Sri Lanka is about a one hour flight and a world away from Chennai. We started our first vacation there earlier this year with lunch at an outdoor spot in Colombo which reminded me of open air cafes in South Beach. We took in a little of Colombo’s famous shopping, hit a juice bar and then made the 2 1/2 hour trip to the south coast. Half the travel was escaping the grind of late afternoon Colombo traffic, and the rest was on a nice expressway where we traveled faster than we have since landing in India last July.
The waters of the Indian Ocean at Unawatuna sparkled blue and green, and the temperature was perfect. The main beach of Unawatuna offered sitting and lounging areas, restaurants, diving and boating excursions, and more. Some travel sites say that Unawatuna has devolved into a commercial zone overrun with tourists but we did not find that to be the case. There are many small independent hotels, clothing shops, souvenir stores and food stands along the road which to me contributed to the overall character of the place. It was great being able to sit on the beach and order fresh juice, food, and beer.
We stayed on the water at the Calamander on our first trip, it did not have its own swimming beach but offered stunning views of the ocean.
The nearby beaches each had their own character, each like a precious stone that sparkled blue and green colors in its own unique way. The main road runs right along the coast and we were constantly tempted to get out of our car and explore each different stretch of coastline. We ended up spending most of our time at either Unawatuna or Hikkaduwa, which was about a thirty minute drive from our hotel.
So we didn’t get too far from the Calamander when we returned to Sri Lanka in May. The Calamander was great, but with two young children we wanted to spread out in a house and found this spacious place through AirB&B right on the beach. It had a lovely pool which we never ended up using, a fantastic yard, and a ‘seawall’ with steps right down to the beach. The beach was mesmerizing to watch from morning to night. The coral made it not suitable for swimming or frolicking but that was okay.
Wow – Sea Turtles at Hikkaduwa Beach!
We spent a couple of afternoons at Hikkaduwa Beach, part of that time poolside at Chaaya Tranz hotel and then exploring the adjacent beach. We were amazed to find green sea turtles swimming close to shore! The first day we saw two, then the next time we were there we saw four. These turtles enjoy a mostly vegetarian diet and bags of seaweed are available for sale on the beach. They swam up into about two feet of water and were not daunted by the gathering of people to watch and photograph them.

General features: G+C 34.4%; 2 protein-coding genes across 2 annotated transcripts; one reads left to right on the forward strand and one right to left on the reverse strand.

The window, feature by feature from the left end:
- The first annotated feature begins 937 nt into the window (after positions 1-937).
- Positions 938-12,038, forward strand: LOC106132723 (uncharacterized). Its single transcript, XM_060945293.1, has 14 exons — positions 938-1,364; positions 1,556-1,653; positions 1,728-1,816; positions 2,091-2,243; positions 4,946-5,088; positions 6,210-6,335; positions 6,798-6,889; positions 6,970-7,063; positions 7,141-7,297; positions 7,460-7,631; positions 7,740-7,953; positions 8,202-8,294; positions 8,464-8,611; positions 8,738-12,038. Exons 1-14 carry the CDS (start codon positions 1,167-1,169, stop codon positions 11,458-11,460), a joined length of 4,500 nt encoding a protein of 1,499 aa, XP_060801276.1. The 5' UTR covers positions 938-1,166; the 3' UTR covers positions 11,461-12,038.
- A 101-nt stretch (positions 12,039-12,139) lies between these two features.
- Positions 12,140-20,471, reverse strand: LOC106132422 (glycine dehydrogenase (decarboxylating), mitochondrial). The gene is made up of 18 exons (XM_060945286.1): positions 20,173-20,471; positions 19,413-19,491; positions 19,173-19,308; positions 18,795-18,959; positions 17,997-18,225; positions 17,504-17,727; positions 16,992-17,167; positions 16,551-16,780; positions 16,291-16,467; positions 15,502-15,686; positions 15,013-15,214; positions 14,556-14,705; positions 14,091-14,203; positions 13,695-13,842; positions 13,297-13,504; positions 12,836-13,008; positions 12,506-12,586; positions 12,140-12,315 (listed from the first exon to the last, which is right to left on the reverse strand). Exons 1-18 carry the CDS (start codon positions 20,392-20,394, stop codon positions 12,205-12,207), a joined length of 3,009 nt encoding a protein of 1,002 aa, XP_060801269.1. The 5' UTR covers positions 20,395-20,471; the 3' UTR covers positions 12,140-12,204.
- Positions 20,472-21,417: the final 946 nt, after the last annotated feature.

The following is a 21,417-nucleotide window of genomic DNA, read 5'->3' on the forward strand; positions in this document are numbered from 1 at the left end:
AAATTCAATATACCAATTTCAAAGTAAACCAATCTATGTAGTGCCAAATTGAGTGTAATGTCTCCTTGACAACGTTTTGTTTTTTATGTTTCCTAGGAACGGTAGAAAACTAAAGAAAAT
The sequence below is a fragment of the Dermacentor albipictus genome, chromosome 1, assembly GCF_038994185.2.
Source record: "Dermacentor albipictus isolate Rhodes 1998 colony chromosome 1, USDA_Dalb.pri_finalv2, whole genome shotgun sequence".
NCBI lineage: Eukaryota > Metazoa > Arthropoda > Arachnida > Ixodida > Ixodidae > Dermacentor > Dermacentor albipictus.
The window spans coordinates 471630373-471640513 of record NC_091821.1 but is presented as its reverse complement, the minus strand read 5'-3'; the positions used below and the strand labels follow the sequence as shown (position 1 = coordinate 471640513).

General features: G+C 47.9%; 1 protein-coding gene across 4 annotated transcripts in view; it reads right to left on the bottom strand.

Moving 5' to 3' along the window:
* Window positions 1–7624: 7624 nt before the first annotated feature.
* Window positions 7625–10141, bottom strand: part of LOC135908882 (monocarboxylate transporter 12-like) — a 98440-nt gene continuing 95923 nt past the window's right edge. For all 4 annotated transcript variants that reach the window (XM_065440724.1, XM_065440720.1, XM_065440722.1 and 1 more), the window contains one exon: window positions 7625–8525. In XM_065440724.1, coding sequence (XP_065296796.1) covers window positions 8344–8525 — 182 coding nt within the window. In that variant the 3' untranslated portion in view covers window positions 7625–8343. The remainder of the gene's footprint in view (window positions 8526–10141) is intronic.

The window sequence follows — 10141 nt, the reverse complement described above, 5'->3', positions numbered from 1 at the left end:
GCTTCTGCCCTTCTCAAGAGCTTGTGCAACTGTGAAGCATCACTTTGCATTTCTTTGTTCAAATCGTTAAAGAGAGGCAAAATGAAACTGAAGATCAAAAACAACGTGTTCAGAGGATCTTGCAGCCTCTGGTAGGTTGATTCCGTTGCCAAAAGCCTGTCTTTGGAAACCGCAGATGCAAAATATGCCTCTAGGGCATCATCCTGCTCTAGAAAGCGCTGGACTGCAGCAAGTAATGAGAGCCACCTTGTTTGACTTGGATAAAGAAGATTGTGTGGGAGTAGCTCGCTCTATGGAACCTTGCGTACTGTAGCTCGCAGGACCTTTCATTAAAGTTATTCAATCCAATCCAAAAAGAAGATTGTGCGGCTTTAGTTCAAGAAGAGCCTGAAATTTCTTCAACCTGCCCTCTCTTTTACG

Fortunately most people had the good sense and awareness not to touch the turtles. Being in the water with these beautiful turtles may have been the highlight of the trip. Even though this experience gave the impression of an abundance of turtles, unfortunately turtles here and worldwide remain victim to egg theft, the tortoise shell industry, and other impacts that push down on their population. Conservation projects here and worldwide work to maintain and increase this population.
Maduganga River Mangrove Forest tour. Near Hikkaduwa Beach we went on a two hour mangrove forest boat tour. An interesting feature of this tour was the low rail bridges we went under in the boat. Our boat driver told us to duck, an obvious necessity to keep your head. For one bridge if you raised your head too much you would lose at least part of it. It struck me that back home no one in their right mind would operate an enterprise like this – too much risk that someone might look up at the wrong time and the results would be catastrophic. And there was no other solution than simply to keep your head down – given the water level and the bridge clearance this is what you had to do to get into the area you’d want to see. In the face of this unacceptable risk the tour would not have been an option. I am glad it was for us.
Our first stop was for a fish foot massage. I am not sure about the therapeutic value of this but it is reported to have some and in any case it was fun feeding the fish and watching them swim. The area is known for its cinnamon production and we went to an island where cinnamon was cultivated, harvested and prepared for sale. I am very fond of cinnamon so this was a real treat. The man doing this work showed us the cinnamon leaves from which cinnamon oil is extracted, and demonstrated how the bark is cut from the branches and then dried. Later we saw a mysterious mangrove river creature with a forked tongue but never figured out what exactly it was.
Galle Fort. Galle Fort was established by the Portuguese in the 16th Century, then refortified by the Dutch in the 17th Century. It is now a walled city with restaurants, apartments, tea and spice shops, and clothing stores. The narrow streets and architecture make the area somewhat reminiscent of the New Orleans French Quarter. It was a great place to stroll, the food was fantastic, and the expansive views from the top of the fort walls over the ocean were breathtaking. The government of Sri Lanka has done an excellent job preserving this gem.
If only Sri Lanka weren’t so far from the USA. We are lucky to be so close to it. If you can manage the time and expense for the long trip to Sri Lanka from the USA you will not be disappointed. People spend weeks in Sri Lanka and still do not see all it has to offer. We will go back to see the famous national parks and wildlife, the mountains, tea plantations, and of course, to say hello to the turtles.